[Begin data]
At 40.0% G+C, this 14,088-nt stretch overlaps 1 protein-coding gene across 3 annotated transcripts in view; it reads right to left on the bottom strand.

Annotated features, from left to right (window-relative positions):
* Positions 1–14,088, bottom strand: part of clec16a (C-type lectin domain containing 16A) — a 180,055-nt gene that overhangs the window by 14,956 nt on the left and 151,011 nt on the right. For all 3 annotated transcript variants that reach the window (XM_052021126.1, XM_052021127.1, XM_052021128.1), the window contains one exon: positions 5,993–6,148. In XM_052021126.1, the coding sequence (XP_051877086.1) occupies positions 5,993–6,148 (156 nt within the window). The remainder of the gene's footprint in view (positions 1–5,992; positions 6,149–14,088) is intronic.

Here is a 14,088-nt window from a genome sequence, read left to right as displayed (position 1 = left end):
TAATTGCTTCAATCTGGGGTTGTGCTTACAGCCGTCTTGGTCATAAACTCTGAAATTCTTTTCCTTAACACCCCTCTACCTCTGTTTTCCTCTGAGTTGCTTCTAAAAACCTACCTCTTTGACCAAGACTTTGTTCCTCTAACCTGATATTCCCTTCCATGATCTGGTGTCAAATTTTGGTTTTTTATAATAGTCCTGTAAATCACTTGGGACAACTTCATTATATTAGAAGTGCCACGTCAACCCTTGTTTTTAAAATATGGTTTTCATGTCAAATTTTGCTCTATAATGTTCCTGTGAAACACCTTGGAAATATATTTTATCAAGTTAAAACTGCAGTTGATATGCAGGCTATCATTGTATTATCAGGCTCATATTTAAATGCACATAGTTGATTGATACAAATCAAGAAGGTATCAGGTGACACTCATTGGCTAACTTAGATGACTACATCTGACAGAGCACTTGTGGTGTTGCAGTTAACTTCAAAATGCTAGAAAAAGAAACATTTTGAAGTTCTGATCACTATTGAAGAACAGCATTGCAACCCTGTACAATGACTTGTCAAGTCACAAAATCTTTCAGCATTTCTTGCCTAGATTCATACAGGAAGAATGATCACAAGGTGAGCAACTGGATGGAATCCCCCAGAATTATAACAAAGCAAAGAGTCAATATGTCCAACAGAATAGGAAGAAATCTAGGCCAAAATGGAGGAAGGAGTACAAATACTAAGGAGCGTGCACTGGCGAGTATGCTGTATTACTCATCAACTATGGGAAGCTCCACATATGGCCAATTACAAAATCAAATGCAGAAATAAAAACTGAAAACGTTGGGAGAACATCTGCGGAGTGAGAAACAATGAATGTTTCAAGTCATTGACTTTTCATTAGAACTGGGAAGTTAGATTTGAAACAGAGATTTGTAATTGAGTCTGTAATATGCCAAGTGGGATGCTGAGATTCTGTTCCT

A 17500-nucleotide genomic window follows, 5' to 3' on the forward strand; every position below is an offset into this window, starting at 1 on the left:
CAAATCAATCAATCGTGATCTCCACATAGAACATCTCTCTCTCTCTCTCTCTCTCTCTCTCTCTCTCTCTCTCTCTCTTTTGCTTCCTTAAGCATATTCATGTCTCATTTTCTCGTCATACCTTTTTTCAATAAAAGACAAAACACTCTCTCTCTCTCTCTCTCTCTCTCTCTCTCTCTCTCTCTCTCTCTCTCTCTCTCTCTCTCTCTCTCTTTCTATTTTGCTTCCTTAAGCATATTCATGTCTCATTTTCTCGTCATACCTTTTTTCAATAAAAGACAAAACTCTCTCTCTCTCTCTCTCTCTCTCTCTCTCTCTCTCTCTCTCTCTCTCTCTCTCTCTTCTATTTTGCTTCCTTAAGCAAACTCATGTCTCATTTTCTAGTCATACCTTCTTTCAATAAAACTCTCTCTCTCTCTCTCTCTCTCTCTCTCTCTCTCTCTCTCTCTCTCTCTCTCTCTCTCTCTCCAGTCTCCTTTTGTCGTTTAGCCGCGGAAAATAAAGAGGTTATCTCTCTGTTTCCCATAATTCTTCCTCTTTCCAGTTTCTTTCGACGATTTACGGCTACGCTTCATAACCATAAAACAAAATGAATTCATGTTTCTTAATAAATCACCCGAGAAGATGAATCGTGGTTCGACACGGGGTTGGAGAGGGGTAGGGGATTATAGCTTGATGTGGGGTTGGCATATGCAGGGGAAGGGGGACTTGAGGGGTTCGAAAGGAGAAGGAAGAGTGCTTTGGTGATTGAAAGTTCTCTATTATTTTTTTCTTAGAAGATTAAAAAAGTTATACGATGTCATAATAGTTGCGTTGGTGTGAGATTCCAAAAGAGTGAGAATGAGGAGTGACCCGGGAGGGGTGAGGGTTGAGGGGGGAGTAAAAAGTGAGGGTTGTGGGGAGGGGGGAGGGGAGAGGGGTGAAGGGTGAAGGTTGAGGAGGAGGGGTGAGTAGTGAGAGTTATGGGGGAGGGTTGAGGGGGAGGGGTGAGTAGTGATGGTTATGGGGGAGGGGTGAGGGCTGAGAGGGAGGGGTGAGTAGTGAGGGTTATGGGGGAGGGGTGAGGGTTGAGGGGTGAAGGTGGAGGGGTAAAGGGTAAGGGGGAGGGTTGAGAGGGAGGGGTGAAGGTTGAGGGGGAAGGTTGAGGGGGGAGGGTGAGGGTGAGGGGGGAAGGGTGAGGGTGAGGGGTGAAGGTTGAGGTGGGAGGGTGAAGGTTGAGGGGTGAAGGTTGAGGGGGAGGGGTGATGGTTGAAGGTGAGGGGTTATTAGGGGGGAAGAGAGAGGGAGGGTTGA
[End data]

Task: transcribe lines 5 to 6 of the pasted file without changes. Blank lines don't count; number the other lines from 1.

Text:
TAATTGCTTCAATCTGGGGTTGTGCTTACAGCCGTCTTGGTCATAAACTCTGAAATTCTTTTCCTTAACACCCCTCTACCTCTGTTTTCCTCTGAGTTGCTTCTAAAAACCTACCTCTTTGACCAAGACTTTGTTCCTCTAACCTGATATTCCCTTCCATGATCTGGTGTCAAATTTTGGTTTTTTATAATAGTCCTGTAAATCACTTGGGACAACTTCATTATATTAGAAGTGCCACGTCAACCCTTGTTTTTAAAATATGGTTTTCATGTCAAATTTTGCTCTATAATGTTCCTGTGAAACACCTTGGAAATATATTTTATCAAGTTAAAACTGCAGTTGATATGCAGGCTATCATTGTATTATCAGGCTCATATTTAAATGCACATAGTTGATTGATACAAATCAAGAAGGTATCAGGTGACACTCATTGGCTAACTTAGATGACTACATCTGACAGAGCACTTGTGGTGTTGCAGTTAACTTCAAAATGCTAGAAAAAGAAACATTTTGAAGTTCTGATCACTATTGAAGAACAGCATTGCAACCCTGTACAATGACTTGTCAAGTCACAAAATCTTTCAGCATTTCTTGCCTAGATTCATACAGGAAGAATGATCACAAGGTGAGCAACTGGATGGAATCCCCCAGAATTATAACAAAGCAAAGAGTCAATATGTCCAACAGAATAGGAAGAAATCTAGGCCAAAATGGAGGAAGGAGTACAAATACTAAGGAGCGTGCACTGGCGAGTATGCTGTATTACTCATCAACTATGGGAAGCTCCACATATGGCCAATTACAAAATCAAATGCAGAAATAAAAACTGAAAACGTTGGGAGAACATCTGCGGAGTGAGAAACAATGAATGTTTCAAGTCATTGACTTTTCATTAGAACTGGGAAGTTAGATTTGAAACAGAGATTTGTAATTGAGTCTGTAATATGCCAAGTGGGATGCTGAGATTCTGTTCCT

A 17500-nucleotide genomic window follows, 5' to 3' on the forward strand; every position below is an offset into this window, starting at 1 on the left: